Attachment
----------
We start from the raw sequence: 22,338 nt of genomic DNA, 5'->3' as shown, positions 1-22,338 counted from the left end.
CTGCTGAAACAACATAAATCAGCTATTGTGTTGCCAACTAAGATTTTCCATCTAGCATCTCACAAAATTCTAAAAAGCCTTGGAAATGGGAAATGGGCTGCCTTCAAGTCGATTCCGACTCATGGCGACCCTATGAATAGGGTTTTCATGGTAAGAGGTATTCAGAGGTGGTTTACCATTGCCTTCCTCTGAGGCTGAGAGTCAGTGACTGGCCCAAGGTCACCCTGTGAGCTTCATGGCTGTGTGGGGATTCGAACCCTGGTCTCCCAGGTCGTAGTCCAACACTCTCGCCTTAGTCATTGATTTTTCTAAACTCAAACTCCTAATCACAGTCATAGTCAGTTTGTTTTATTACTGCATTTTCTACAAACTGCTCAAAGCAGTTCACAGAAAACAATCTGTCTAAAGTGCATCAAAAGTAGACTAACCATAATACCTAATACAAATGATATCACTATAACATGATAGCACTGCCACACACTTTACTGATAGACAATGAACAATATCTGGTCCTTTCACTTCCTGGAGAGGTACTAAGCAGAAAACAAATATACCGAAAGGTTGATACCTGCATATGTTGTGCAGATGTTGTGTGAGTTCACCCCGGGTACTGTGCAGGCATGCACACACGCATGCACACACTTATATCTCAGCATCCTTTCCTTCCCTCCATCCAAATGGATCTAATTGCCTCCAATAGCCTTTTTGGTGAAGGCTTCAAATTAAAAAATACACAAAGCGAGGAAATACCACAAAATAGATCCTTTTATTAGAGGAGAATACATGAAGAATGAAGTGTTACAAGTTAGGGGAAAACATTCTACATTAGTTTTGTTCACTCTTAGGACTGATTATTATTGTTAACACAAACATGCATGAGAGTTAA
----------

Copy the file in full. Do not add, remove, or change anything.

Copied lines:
We start from the raw sequence: 22,338 nt of genomic DNA, 5'->3' as shown, positions 1-22,338 counted from the left end.
CTGCTGAAACAACATAAATCAGCTATTGTGTTGCCAACTAAGATTTTCCATCTAGCATCTCACAAAATTCTAAAAAGCCTTGGAAATGGGAAATGGGCTGCCTTCAAGTCGATTCCGACTCATGGCGACCCTATGAATAGGGTTTTCATGGTAAGAGGTATTCAGAGGTGGTTTACCATTGCCTTCCTCTGAGGCTGAGAGTCAGTGACTGGCCCAAGGTCACCCTGTGAGCTTCATGGCTGTGTGGGGATTCGAACCCTGGTCTCCCAGGTCGTAGTCCAACACTCTCGCCTTAGTCATTGATTTTTCTAAACTCAAACTCCTAATCACAGTCATAGTCAGTTTGTTTTATTACTGCATTTTCTACAAACTGCTCAAAGCAGTTCACAGAAAACAATCTGTCTAAAGTGCATCAAAAGTAGACTAACCATAATACCTAATACAAATGATATCACTATAACATGATAGCACTGCCACACACTTTACTGATAGACAATGAACAATATCTGGTCCTTTCACTTCCTGGAGAGGTACTAAGCAGAAAACAAATATACCGAAAGGTTGATACCTGCATATGTTGTGCAGATGTTGTGTGAGTTCACCCCGGGTACTGTGCAGGCATGCACACACGCATGCACACACTTATATCTCAGCATCCTTTCCTTCCCTCCATCCAAATGGATCTAATTGCCTCCAATAGCCTTTTTGGTGAAGGCTTCAAATTAAAAAATACACAAAGCGAGGAAATACCACAAAATAGATCCTTTTATTAGAGGAGAATACATGAAGAATGAAGTGTTACAAGTTAGGGGAAAACATTCTACATTAGTTTTGTTCACTCTTAGGACTGATTATTATTGTTAACACAAACATGCATGAGAGTTAA